U.S. automakers to shut North American plants due to virus
The "Big Three" carmakers – General Motors (GM), Fiat Chrysler, and Ford – will halt operations throughout North America through the end of the month, the companies announced in conjunction with the United Auto Workers (UAW).
The move comes only hours after the companies said the plants would be kept open with modified procedures to employ social distancing.
But that plan quickly fell by the wayside as the number of coronavirus cases in the US rises.
UAW officials admitted privately they were facing a situation where absenteeism was increasing as schools closed in states such as Michigan and Ohio. In addition, employees were refusing to work after co-workers tested positive for the virus.
"Today's action is the prudent thing to do. By taking a shutdown and working through next steps, we protect UAW members, their families and the community," UAW president Rory Gamble said in a statement with Ford.
"GM and the UAW have always put the health and safety of the people entering GM plants first, and we have agreed to a systematic, orderly suspension of production to aid in fighting COVID-19/coronavirus," said GM chief executive Mary Barra.
"We have been taking extraordinary precautions around the world to keep our plant environments safe and recent developments in North America make it clear this is the right thing to do now."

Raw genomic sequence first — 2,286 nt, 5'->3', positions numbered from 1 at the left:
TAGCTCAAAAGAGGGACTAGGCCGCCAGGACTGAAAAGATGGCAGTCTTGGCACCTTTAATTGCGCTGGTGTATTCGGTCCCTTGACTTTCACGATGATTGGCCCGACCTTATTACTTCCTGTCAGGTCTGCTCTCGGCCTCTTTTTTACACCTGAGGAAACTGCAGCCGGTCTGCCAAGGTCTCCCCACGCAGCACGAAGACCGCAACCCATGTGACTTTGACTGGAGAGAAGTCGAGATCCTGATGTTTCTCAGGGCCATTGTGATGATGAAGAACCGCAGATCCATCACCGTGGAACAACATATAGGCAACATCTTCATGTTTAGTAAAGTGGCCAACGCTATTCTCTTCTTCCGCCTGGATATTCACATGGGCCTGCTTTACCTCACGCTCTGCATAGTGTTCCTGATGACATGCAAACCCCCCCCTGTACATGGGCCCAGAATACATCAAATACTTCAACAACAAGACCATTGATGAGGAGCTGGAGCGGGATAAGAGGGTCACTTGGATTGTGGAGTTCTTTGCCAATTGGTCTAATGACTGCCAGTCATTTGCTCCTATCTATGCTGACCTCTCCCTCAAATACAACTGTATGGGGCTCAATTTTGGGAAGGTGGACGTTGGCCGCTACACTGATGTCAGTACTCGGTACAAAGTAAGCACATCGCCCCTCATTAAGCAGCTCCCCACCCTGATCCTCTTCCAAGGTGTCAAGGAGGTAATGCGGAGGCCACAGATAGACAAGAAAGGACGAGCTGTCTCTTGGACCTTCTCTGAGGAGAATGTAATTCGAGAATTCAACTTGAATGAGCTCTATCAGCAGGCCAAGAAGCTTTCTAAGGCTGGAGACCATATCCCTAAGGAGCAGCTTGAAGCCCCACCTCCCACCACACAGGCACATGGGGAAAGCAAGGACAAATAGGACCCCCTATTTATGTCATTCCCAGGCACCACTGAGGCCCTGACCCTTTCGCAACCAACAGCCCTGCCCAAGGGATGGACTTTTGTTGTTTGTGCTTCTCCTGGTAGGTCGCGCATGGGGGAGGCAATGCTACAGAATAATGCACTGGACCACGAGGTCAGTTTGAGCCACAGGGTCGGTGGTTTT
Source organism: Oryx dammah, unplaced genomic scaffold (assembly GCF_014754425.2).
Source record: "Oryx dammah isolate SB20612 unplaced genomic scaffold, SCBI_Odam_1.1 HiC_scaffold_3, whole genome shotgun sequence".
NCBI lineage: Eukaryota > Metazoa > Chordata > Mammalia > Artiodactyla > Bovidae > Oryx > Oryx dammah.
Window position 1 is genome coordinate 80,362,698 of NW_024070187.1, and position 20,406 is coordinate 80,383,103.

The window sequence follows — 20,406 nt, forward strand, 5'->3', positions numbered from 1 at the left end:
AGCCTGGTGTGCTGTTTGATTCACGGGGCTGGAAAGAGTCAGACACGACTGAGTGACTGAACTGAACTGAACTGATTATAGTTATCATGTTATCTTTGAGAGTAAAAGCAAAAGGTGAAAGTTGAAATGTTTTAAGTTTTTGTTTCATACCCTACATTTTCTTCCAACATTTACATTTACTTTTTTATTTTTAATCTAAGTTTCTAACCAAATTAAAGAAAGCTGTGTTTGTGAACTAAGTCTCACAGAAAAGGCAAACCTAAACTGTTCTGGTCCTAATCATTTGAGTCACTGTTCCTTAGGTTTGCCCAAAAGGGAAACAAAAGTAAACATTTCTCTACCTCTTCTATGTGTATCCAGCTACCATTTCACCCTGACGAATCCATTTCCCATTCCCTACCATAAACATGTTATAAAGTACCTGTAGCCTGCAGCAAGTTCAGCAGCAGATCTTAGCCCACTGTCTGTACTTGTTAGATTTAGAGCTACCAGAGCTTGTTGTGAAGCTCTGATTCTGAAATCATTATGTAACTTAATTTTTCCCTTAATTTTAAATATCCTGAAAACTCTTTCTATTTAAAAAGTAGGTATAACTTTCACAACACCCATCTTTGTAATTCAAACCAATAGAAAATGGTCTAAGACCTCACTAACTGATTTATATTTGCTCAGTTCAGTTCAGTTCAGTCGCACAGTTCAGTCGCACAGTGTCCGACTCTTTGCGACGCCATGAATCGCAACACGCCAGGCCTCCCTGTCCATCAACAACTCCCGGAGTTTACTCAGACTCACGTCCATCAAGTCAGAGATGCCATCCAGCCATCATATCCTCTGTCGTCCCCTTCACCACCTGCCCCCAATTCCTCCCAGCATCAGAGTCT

Ford closed an assembly plant in Michigan on Wednesday morning, March 18, after an employee tested positive and "is thoroughly cleaning and disinfecting the building," the statement said.
Japanese giant Toyota also decided to pause all production in North America, but for only two days at the moment, next Monday and Tuesday, March 23 and 24.
Nissan also announced on Thursday, March 19, it would suspend production in the US from March 20 until April 6.
The shutdowns reached into Canada where Unifor, the union representing Canadian workers, had been under pressure to withdraw the labor of its members.
Jessica Caldwell of motoring site Edmunds.com described the announcement as "a seismic move by the Detroit 3, but also a commendable one."
"These automakers are currently well-stocked with inventory and as more of the country moves to follow shelter-in-place orders, vehicle sales will inevitably be softer," she said in a note.
"But if the proposed stimulus package ends up moving through the Senate, this could help sales get to a bit of a healthier place when normal life resumes." – Rappler.com